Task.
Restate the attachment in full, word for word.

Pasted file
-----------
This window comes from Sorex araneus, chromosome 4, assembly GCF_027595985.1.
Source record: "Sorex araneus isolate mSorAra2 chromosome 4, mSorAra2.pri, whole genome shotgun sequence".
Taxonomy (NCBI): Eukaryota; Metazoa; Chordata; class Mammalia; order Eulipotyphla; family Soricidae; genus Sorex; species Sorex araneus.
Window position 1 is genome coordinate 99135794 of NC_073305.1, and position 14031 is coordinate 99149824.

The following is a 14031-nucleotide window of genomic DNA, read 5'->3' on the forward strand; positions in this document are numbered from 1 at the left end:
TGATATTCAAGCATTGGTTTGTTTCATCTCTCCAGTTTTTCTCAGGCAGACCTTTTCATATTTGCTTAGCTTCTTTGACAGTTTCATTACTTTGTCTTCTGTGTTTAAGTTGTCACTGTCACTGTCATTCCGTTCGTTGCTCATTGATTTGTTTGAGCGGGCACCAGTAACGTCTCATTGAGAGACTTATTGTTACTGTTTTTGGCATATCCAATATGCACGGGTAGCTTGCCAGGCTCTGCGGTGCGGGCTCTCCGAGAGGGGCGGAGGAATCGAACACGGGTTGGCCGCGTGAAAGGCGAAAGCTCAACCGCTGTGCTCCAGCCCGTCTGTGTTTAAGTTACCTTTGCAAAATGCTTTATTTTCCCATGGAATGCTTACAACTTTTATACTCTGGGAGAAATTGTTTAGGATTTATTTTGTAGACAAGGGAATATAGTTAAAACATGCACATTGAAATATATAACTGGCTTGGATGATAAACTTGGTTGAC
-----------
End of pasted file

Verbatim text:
This window comes from Sorex araneus, chromosome 4, assembly GCF_027595985.1.
Source record: "Sorex araneus isolate mSorAra2 chromosome 4, mSorAra2.pri, whole genome shotgun sequence".
Taxonomy (NCBI): Eukaryota; Metazoa; Chordata; class Mammalia; order Eulipotyphla; family Soricidae; genus Sorex; species Sorex araneus.
Window position 1 is genome coordinate 99135794 of NC_073305.1, and position 14031 is coordinate 99149824.

The following is a 14031-nucleotide window of genomic DNA, read 5'->3' on the forward strand; positions in this document are numbered from 1 at the left end:
TGATATTCAAGCATTGGTTTGTTTCATCTCTCCAGTTTTTCTCAGGCAGACCTTTTCATATTTGCTTAGCTTCTTTGACAGTTTCATTACTTTGTCTTCTGTGTTTAAGTTGTCACTGTCACTGTCATTCCGTTCGTTGCTCATTGATTTGTTTGAGCGGGCACCAGTAACGTCTCATTGAGAGACTTATTGTTACTGTTTTTGGCATATCCAATATGCACGGGTAGCTTGCCAGGCTCTGCGGTGCGGGCTCTCCGAGAGGGGCGGAGGAATCGAACACGGGTTGGCCGCGTGAAAGGCGAAAGCTCAACCGCTGTGCTCCAGCCCGTCTGTGTTTAAGTTACCTTTGCAAAATGCTTTATTTTCCCATGGAATGCTTACAACTTTTATACTCTGGGAGAAATTGTTTAGGATTTATTTTGTAGACAAGGGAATATAGTTAAAACATGCACATTGAAATATATAACTGGCTTGGATGATAAACTTGGTTGAC